NICU babies are under some of the best care a parent could ask for. I was very pleased with the level of care my son received. Knowing that he was in good hands made his time there a little easier to manage emotionally.
Something that I wasn't quite prepared for was how I would feel and handle his stay. I knew he would be there after delivery but I still wasn't prepared for how his NICU stay was going to effect me. I was handed an pamphlet of helpful info during our first visit to see him. It covered everything from commonly used terms to what to do if you experience baby blues.
I had the baby blues so bad. I didn't think I would have them but I did. I would cry for no reason at all. I would cry when people asked how he was doing. I would cry when we would leave him for the night. I never wanted to leave. My husband would have to literally drag me out of the door so that I could get some sleep. It was intense. I would have to say that even though my blues got better as the days went on I didn't truly start to feel better until a couple days ago.
Complicated pregnancies and NICU experiences aren't in the dreams that women have when they imagine themselves pregnant. So when you find yourself in a position like that it's tough. People always give Kim K such a hard time because she's vocal about how much she hates being pregnant but what people don't understand is a complicated pregnancy is so bittersweet. Sweet because there's a sweet baby coming and that's a blessing. Bitter because going through a complicated pregnancy is one of the most miserable ways to spend the better part of a year. And no one ever talks about the Moms who can't help that they aren't "happy, glowing and pregnant". Some of us are literally just trying to make it to our due dates. Or as close to that date as possible.
So anyway, once you find yourself in an early delivery and a baby in the NICU be prepared to have all of the emotions. After my son's delivery I felt happy, relieved, angry, guilty, sad, embarrassed, tired and torn. Happy because he was here. Relieved that I was no longer pregnant and could start the road to getting better. Angry because I wasn't ready for it to be over. Guilty because I couldn't give my son the start every baby deserves. Sad because I felt like he was lonely in the NICU and needed me. I'm not sure why I was embarrassed but I was. Tired because I was trying to spend equal amounts of time at home and at the hospital. And torn because I never knew who to spend time with first or who to spend more time with.
If you start to experience baby blues or any signs of PPD please ask for help. Let someone know how you're feeling. Here are some of my tips for making your time as a NICU parent a bit easier...
Know that there is nothing you could have done to change things.
Visit as often as you can.
Breastfeed or pump milk for your baby.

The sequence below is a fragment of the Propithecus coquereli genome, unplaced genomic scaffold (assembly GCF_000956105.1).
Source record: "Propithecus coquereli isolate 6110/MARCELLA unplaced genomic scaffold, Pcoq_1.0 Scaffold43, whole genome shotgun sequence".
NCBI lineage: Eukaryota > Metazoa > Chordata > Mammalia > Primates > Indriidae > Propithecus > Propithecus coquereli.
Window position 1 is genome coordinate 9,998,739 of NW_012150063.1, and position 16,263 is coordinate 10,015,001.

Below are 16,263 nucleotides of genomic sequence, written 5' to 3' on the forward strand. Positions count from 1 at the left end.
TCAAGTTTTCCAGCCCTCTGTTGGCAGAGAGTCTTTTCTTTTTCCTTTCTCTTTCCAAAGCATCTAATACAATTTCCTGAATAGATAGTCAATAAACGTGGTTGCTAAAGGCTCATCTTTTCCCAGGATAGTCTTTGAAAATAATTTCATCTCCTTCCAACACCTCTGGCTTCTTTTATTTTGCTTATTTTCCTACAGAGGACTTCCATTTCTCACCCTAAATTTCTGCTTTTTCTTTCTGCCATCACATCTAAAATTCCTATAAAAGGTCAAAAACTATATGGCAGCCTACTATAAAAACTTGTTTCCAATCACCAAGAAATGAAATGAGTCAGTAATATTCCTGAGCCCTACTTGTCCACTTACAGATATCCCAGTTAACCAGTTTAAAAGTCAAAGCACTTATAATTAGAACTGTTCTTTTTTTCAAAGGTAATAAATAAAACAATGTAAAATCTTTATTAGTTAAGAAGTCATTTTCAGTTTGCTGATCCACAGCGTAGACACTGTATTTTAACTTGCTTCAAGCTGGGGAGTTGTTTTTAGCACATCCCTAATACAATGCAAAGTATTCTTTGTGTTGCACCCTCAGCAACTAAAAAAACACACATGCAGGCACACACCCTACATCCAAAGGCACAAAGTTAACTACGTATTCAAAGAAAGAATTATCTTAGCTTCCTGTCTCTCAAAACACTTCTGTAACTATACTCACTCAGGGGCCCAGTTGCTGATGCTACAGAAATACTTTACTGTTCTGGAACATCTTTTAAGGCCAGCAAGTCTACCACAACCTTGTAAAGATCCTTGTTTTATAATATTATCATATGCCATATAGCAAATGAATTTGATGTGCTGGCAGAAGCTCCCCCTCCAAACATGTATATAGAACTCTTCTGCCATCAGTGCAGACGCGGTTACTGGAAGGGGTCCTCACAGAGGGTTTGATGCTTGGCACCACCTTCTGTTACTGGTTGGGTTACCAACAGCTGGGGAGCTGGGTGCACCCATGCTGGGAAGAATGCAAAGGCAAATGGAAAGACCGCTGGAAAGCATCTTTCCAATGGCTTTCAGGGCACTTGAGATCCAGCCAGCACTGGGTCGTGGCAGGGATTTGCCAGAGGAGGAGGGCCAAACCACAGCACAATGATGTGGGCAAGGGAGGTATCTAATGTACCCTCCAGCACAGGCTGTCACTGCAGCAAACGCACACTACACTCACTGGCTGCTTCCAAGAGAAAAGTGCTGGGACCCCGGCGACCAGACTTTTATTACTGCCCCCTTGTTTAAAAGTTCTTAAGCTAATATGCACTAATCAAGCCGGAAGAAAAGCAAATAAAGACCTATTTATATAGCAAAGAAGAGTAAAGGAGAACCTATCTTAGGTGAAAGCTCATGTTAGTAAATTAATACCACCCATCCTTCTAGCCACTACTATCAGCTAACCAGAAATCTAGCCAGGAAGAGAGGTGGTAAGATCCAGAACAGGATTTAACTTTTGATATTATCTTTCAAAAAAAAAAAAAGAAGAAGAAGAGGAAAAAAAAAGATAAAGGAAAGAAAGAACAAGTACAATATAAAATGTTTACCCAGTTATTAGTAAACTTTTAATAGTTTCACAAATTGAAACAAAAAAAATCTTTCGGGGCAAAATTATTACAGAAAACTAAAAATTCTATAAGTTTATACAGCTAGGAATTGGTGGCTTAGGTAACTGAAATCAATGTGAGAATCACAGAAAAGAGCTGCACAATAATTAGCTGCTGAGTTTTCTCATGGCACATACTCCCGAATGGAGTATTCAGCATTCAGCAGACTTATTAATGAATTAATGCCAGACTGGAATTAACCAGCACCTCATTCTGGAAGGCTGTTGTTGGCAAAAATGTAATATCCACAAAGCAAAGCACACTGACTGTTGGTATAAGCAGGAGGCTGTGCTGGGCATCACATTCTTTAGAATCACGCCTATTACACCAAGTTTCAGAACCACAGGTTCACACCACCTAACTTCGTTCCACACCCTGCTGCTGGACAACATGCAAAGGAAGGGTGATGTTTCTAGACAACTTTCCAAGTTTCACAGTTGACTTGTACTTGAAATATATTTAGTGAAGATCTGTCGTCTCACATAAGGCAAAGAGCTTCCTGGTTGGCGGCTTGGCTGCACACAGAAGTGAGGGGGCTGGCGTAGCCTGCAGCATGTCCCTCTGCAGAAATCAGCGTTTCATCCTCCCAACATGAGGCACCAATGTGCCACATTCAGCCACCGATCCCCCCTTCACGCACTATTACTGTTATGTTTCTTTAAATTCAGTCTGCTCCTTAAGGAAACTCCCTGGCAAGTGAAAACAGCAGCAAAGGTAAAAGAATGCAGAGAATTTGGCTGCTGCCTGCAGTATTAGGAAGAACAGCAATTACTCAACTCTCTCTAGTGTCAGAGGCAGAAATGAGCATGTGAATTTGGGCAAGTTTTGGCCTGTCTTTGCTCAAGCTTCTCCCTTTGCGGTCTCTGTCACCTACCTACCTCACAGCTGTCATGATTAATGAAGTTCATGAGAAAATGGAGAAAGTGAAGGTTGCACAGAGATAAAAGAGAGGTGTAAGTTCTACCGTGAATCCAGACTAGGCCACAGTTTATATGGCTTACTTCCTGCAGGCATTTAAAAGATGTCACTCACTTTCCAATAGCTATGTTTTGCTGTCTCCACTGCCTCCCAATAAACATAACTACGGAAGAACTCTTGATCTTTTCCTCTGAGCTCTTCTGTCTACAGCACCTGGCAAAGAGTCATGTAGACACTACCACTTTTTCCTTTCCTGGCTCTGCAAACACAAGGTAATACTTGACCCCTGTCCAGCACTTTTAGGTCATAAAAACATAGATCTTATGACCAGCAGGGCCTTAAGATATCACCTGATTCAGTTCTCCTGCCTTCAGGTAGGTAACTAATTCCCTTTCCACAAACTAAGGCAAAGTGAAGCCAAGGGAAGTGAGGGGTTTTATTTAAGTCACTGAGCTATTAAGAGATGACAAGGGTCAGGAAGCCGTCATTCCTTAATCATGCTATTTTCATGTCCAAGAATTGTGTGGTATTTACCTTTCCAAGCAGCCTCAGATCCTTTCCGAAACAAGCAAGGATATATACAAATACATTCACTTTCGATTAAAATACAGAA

Ask when they feed & change the babies and try to plan your visit for those times.
Don't be afraid to hold, feed and change your baby if it's ok.
Keep hand sanitizer with you at all times. (I can't smell Purell without thinking of the NICU.)
Ask questions and make sure you understand what's going on with your child. (The NICU staff does not mind you asking questions or asking to be involved in your child's care.)
Join the NICU Parent Support Group at your hospital if they have one.
Keep a bottle of water in your bag.
Get as much rest as you possibly can.
Let people help you. Let people help you. Let people help you.
Learn what all of the different monitor alarms mean.
Be familiar with the terms used in the NICU. (Nutritive, non-nutritive, grams to pounds conversion, etc.)
Take a night off. (Carissa from The Green Eyed Lady Blog gave me this tip. Visit her blog to read her NICU story and tips for parents.)
Label all of your baby's blankets and clothes if you choose to leave items at the NICU.
Take lots of pictures.
Keep a journal of your child's care or write down the big milestone's in a baby book.
If your child is still preemie size when discharged make sure you have a car seat suitable for babies four pounds & up. (We used the Chicco Keyfit30. He was 4lbs5oz when he came home.)
Talk to your spouse, family and friends about the baby's progress.
Don't be ashamed.
Cry when you need to.
Have a small quiet family dinner at home when your baby is released. Celebrate their arrival.
I hope these tips help someone on their on NICU journey. If you have a family member or friend with a child in the NICU offer to help them in some way. Babysit their kids at home, bring them a meal or simply just offer to be a listening ear.
So many of my friends made dinner for my family while we waited on my Mom to come help us. It was one of the biggest blessings I could have asked for and I appreciated it so much.
Also, if you have newborn or preemie size baby clothes that you need to get rid of consider donating them to your local hospital.
Thanks again for reading about our #grandfinalebaby's journey. We are so happy to have little Moses home with us now.